19. Gelb, S. (2010). Foreign Direct Investment Links between South Africa and China. Johannesburg: The EDGE Institute, 63 p.Google Scholar
  20. Gelb, S., & Black, A. (2004). Foreign Direct Investment in South Africa. In S. Estrin & K. E. Meyer (Eds.), Investment Strategies in Emerging Markets (pp. 177–212). Cheltenham, UK: Edgar Elgar.Google Scholar
  21. Glass Half Full, The 2017 A. T. Kearney Foreign Direct Investment Confidence Index.Google Scholar
  22. Global Competitiveness Report. (2019). World Economic Forum, 666 pp.Google Scholar
  23. Harper, J. (2016). South African investors shift focus onto Central and Eastern Europe real estate, Financial Observer.eu.Google Scholar
  24. Hillis, K. (2020). South African Capital Continues to Court Central and Eastern Europe. CEE Legal Matters, 20 January. Retrieved from https://ceelegalmatters.com/legal-markets/12331-south-african-capital-continues-to-court-central-and-eastern-europe
  25. Investment Policy Monitor, UNCTAD, Various Issues.Google Scholar
  26. Investment Trend Monitor, UNCTAD Various Issues.Google Scholar
  27. Jordaan, J. (2017). Out of Africa. South African Capital in CEE, Mondaq. Retrieved from http://www.mondaq.com/southafrica/x/641238/Fund+Management+REITs/Out+of+Africa+South+African+capital+in+CEE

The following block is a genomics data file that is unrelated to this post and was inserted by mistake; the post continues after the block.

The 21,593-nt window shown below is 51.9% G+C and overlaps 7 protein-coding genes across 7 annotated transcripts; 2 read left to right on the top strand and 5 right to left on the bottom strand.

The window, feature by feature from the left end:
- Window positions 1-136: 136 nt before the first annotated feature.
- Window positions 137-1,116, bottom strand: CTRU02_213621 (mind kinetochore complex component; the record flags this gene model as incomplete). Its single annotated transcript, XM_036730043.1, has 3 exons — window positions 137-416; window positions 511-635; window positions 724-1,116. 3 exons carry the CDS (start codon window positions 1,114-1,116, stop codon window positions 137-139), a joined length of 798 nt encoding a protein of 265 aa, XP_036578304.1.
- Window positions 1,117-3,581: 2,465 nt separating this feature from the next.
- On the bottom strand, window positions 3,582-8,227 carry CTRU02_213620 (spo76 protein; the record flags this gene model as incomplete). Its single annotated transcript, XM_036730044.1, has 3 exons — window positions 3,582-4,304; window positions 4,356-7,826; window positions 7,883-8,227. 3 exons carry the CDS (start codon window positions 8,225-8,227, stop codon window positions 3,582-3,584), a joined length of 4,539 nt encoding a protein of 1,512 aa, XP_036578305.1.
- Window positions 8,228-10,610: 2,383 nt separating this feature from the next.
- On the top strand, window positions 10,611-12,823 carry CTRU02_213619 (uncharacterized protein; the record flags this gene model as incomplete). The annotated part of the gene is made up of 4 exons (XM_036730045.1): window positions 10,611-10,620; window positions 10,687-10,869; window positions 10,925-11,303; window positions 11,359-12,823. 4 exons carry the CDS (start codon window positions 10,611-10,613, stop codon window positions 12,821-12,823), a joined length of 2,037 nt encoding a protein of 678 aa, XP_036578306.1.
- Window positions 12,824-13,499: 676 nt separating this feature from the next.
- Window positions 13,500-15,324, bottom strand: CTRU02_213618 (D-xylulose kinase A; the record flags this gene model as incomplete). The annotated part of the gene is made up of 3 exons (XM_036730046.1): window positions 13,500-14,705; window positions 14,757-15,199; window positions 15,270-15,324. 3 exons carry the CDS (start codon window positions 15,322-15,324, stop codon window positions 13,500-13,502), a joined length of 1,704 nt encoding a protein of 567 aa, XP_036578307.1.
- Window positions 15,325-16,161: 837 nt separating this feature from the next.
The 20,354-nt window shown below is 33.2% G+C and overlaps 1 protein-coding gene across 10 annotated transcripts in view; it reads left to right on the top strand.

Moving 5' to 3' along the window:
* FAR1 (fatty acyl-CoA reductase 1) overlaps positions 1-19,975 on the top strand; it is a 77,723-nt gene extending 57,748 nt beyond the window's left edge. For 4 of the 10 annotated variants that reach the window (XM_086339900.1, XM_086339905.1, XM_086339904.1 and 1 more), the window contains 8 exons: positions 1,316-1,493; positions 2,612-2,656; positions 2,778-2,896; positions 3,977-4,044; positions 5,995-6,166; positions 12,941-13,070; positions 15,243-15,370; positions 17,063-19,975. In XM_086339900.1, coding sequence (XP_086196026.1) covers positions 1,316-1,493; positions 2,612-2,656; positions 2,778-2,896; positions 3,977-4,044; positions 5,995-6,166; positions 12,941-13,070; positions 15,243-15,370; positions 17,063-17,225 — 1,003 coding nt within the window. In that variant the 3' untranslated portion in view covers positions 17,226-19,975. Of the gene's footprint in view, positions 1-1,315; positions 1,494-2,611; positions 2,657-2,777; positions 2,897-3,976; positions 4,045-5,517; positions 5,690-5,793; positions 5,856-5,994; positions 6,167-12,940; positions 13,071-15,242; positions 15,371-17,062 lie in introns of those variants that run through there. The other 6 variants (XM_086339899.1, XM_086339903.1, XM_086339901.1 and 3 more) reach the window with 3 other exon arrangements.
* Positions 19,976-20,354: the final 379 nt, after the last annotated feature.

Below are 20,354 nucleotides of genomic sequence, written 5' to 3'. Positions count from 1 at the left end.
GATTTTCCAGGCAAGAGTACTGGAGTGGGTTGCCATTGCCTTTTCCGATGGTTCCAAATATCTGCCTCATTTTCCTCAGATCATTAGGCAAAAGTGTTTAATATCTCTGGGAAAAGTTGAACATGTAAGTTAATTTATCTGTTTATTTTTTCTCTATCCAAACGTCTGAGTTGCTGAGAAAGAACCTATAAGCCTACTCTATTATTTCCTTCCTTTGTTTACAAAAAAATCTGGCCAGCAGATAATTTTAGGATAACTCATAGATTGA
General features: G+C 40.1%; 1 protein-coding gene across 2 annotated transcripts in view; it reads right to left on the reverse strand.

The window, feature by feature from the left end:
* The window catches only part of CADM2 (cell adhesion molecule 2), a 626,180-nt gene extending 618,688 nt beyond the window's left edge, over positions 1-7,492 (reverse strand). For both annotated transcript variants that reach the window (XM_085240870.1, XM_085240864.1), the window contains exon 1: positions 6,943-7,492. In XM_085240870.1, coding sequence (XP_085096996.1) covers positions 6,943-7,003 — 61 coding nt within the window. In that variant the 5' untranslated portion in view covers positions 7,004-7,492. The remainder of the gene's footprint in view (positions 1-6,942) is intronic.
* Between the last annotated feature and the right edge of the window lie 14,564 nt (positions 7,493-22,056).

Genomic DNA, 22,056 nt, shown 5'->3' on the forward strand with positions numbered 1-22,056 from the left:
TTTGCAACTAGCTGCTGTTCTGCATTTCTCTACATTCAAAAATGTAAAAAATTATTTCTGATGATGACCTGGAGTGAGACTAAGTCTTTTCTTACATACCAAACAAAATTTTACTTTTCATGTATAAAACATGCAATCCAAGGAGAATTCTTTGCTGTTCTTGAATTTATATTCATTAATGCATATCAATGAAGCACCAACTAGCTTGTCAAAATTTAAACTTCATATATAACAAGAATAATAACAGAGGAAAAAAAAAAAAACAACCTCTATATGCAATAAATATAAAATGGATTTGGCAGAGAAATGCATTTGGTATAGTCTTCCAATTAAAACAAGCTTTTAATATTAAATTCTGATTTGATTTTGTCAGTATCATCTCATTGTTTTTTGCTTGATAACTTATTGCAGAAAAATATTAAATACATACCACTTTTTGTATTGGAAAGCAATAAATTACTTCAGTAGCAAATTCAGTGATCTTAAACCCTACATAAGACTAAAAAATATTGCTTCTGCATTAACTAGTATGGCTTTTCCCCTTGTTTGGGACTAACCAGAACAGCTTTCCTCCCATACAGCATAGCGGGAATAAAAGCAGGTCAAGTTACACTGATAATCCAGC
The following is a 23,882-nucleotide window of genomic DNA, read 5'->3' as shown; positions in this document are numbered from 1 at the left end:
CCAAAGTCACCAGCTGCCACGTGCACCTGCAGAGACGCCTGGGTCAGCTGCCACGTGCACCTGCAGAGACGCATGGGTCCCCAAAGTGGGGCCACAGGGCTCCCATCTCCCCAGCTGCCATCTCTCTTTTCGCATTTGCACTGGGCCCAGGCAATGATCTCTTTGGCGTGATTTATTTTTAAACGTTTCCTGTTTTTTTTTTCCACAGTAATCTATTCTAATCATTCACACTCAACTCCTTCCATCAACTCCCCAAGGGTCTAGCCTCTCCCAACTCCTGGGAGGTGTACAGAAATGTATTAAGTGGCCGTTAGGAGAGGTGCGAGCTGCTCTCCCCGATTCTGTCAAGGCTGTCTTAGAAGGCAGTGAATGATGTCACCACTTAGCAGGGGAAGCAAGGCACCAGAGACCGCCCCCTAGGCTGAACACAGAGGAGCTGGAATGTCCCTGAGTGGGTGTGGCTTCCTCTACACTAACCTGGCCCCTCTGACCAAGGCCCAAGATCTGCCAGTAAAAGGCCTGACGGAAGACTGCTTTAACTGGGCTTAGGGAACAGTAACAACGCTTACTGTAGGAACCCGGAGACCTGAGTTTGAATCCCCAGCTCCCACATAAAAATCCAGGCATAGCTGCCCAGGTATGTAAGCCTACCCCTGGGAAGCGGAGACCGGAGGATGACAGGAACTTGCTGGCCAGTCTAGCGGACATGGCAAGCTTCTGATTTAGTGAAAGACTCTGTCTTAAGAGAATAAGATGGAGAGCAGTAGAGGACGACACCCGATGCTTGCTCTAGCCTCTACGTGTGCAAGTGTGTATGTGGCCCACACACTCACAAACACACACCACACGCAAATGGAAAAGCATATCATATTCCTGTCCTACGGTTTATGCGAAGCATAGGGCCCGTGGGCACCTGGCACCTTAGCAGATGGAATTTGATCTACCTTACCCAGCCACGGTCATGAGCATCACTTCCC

28. Kiss, J. (2017). South Africa—A Re-emerging Player in Outward FDI. IWE Working Papers 235. Institute for World Economics.Google Scholar
  29. Kugiel, P. (Ed.). (2016). V4 Goes Global: Exploring Opportunities and Obstacles in the Visegrad Countries’ Co-operation with Brazil, India, China and South Africa. The Polish Institute of International Affairs, Warsaw, 85 p.Google Scholar
  30. Kurtagic, D. (2019). Central and Eastern Europe and Sub-Saharan Africa. The Potential of Investment Partnership for Mutual Benefit. Research Paper, Africa Programme, October 2019, Chatham House, The Royal Institute of International Affairs.Google Scholar
  31. Leape, J., & Thomas, L. (2009). Capital Flows, Financial Markets, and the External Balance Sheet. In J. Aron, B. Kahn, & G. Kingdon (Eds.), South African Economic Policy under Democracy (pp. 1–49). Oxford Scholarship Online, Chap. 5.Google Scholar